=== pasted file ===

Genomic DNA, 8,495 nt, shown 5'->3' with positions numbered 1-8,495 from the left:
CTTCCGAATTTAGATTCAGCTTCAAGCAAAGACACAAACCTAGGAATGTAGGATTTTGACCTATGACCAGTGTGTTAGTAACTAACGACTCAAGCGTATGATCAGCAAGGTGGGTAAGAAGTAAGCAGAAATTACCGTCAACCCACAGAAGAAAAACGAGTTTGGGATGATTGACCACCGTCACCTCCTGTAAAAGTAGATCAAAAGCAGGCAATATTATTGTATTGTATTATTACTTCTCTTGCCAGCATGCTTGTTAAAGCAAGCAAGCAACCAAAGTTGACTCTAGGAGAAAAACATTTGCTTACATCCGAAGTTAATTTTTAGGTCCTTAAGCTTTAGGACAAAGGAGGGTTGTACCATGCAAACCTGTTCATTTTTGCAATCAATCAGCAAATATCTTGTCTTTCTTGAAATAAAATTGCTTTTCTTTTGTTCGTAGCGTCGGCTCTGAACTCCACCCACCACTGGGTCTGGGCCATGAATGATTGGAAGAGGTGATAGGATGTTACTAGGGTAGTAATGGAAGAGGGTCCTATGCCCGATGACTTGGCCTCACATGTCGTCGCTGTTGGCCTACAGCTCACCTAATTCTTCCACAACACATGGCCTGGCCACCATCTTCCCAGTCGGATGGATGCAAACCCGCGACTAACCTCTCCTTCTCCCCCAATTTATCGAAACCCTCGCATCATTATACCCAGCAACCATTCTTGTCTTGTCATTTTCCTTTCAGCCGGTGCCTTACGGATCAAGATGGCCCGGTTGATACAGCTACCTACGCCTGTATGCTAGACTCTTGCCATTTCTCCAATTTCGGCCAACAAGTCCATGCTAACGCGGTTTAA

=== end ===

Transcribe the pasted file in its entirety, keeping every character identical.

Genomic DNA, 8,495 nt, shown 5'->3' with positions numbered 1-8,495 from the left:
CTTCCGAATTTAGATTCAGCTTCAAGCAAAGACACAAACCTAGGAATGTAGGATTTTGACCTATGACCAGTGTGTTAGTAACTAACGACTCAAGCGTATGATCAGCAAGGTGGGTAAGAAGTAAGCAGAAATTACCGTCAACCCACAGAAGAAAAACGAGTTTGGGATGATTGACCACCGTCACCTCCTGTAAAAGTAGATCAAAAGCAGGCAATATTATTGTATTGTATTATTACTTCTCTTGCCAGCATGCTTGTTAAAGCAAGCAAGCAACCAAAGTTGACTCTAGGAGAAAAACATTTGCTTACATCCGAAGTTAATTTTTAGGTCCTTAAGCTTTAGGACAAAGGAGGGTTGTACCATGCAAACCTGTTCATTTTTGCAATCAATCAGCAAATATCTTGTCTTTCTTGAAATAAAATTGCTTTTCTTTTGTTCGTAGCGTCGGCTCTGAACTCCACCCACCACTGGGTCTGGGCCATGAATGATTGGAAGAGGTGATAGGATGTTACTAGGGTAGTAATGGAAGAGGGTCCTATGCCCGATGACTTGGCCTCACATGTCGTCGCTGTTGGCCTACAGCTCACCTAATTCTTCCACAACACATGGCCTGGCCACCATCTTCCCAGTCGGATGGATGCAAACCCGCGACTAACCTCTCCTTCTCCCCCAATTTATCGAAACCCTCGCATCATTATACCCAGCAACCATTCTTGTCTTGTCATTTTCCTTTCAGCCGGTGCCTTACGGATCAAGATGGCCCGGTTGATACAGCTACCTACGCCTGTATGCTAGACTCTTGCCATTTCTCCAATTTCGGCCAACAAGTCCATGCTAACGCGGTTTAA